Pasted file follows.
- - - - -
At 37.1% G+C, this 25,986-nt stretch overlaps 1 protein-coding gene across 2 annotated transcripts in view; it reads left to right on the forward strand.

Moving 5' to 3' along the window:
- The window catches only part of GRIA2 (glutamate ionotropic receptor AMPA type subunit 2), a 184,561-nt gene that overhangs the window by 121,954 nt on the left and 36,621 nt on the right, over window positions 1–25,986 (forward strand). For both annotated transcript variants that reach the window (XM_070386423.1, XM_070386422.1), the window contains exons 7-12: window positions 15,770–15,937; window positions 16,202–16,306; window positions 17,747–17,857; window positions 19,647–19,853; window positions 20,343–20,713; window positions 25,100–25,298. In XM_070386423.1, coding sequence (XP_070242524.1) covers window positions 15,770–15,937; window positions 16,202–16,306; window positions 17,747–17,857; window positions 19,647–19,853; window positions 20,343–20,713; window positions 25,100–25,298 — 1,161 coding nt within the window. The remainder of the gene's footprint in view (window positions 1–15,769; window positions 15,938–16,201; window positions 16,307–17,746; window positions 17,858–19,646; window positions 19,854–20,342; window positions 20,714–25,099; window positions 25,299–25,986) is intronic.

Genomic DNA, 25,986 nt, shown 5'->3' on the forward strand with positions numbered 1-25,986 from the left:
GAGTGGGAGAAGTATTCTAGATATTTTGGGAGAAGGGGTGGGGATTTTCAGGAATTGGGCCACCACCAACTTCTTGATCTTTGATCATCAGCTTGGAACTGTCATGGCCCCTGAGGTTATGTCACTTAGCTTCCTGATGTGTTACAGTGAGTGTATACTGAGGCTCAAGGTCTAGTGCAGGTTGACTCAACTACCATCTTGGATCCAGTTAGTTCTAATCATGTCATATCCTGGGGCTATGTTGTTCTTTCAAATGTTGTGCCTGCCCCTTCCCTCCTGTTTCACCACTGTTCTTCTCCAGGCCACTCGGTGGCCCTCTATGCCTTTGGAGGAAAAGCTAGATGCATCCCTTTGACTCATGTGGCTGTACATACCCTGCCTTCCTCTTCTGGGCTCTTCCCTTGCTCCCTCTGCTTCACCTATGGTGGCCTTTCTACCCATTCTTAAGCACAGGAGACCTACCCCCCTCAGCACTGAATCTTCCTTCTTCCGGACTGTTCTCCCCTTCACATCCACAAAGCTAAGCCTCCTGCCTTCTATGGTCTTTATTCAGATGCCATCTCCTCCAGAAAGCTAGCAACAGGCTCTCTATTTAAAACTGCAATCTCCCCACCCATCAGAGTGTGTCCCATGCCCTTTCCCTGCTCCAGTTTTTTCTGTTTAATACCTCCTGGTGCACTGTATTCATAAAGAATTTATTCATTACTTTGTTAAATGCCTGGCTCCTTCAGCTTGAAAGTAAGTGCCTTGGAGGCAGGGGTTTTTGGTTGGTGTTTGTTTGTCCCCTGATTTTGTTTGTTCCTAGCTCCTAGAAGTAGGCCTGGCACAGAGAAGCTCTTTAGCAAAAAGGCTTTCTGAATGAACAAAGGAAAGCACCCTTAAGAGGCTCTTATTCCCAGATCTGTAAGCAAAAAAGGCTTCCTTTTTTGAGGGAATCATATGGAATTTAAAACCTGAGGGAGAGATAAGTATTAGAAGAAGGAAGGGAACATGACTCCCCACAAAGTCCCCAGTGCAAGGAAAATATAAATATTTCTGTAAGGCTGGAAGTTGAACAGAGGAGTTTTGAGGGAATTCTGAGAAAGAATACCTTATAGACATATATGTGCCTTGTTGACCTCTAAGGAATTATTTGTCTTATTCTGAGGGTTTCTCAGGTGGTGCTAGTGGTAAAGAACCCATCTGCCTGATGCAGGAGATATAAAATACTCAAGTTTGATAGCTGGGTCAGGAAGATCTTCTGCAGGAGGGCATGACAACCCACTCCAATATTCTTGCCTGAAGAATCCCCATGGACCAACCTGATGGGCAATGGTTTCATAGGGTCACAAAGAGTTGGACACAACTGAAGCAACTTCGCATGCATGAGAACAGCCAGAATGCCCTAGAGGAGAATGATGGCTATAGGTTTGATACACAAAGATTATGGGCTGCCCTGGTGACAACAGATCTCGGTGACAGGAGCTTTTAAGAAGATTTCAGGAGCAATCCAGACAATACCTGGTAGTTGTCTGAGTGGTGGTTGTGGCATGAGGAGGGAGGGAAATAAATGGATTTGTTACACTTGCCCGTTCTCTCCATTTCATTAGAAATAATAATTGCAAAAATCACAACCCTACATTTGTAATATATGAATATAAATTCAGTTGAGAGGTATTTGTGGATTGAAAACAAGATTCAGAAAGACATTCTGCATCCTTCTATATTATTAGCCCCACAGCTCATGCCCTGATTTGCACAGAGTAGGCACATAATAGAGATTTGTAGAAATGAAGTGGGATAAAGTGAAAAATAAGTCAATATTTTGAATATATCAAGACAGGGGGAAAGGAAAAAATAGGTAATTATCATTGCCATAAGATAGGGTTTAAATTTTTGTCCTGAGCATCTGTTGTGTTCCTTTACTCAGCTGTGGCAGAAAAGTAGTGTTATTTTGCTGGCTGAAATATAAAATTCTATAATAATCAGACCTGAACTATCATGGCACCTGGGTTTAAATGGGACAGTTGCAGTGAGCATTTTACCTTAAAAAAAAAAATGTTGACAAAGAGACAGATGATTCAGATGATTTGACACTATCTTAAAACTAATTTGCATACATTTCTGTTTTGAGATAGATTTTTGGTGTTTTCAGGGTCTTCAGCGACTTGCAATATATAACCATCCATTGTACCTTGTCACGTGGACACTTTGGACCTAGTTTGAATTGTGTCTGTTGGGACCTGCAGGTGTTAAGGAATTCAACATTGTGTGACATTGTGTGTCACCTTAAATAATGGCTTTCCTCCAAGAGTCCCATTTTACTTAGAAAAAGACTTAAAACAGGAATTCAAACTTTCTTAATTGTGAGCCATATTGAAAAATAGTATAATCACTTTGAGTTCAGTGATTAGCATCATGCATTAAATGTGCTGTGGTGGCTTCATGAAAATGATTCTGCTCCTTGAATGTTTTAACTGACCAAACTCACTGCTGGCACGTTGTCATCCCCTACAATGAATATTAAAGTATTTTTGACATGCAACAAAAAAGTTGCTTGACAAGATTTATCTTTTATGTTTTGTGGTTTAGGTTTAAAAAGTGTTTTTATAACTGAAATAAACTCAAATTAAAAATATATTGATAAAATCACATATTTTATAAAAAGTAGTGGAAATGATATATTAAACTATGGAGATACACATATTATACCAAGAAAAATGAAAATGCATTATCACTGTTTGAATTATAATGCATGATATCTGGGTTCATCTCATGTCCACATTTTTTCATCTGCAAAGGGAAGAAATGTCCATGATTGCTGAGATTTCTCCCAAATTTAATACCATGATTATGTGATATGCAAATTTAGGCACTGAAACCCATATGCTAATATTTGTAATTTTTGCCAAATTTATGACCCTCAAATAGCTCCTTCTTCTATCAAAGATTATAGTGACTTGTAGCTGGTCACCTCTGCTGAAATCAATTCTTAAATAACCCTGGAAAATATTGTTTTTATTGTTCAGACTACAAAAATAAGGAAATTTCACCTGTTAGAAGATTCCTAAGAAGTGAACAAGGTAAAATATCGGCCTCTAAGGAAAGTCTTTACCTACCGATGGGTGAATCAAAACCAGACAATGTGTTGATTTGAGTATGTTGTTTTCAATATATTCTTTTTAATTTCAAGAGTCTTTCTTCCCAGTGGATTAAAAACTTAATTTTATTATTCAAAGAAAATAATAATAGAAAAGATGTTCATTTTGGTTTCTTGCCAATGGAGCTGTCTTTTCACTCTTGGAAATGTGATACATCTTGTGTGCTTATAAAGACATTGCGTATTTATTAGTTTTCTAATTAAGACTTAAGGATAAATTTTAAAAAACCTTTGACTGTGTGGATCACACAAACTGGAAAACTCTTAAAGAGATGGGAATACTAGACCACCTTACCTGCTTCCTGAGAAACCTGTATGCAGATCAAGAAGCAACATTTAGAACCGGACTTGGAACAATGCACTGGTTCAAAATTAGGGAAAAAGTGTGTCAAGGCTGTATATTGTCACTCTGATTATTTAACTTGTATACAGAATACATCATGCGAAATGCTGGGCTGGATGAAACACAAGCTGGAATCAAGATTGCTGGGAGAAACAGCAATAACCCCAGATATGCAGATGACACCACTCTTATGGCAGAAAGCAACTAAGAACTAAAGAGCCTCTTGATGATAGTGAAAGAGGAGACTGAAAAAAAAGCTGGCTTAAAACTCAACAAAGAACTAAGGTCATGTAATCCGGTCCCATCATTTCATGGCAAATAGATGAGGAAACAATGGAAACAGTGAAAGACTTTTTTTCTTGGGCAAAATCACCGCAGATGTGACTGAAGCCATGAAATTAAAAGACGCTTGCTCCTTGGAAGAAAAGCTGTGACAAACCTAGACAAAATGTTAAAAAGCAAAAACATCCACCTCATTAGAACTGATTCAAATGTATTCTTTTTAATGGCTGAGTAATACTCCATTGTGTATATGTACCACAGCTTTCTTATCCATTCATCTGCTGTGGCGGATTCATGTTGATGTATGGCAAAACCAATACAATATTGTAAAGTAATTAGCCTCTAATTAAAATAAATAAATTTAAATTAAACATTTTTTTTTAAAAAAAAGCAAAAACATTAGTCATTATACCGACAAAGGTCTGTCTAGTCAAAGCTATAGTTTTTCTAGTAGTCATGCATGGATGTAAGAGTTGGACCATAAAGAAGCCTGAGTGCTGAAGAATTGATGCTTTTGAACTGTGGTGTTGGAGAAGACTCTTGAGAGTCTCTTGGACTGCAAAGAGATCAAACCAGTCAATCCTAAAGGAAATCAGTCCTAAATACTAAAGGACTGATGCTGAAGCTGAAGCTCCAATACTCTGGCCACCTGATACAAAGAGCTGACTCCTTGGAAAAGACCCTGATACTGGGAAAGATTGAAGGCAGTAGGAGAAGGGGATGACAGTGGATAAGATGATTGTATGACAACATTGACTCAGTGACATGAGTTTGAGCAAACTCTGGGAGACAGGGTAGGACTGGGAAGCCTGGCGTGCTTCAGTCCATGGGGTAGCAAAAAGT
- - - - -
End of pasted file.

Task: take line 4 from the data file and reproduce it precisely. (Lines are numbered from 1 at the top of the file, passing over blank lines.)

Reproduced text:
Genomic DNA, 25,986 nt, shown 5'->3' on the forward strand with positions numbered 1-25,986 from the left: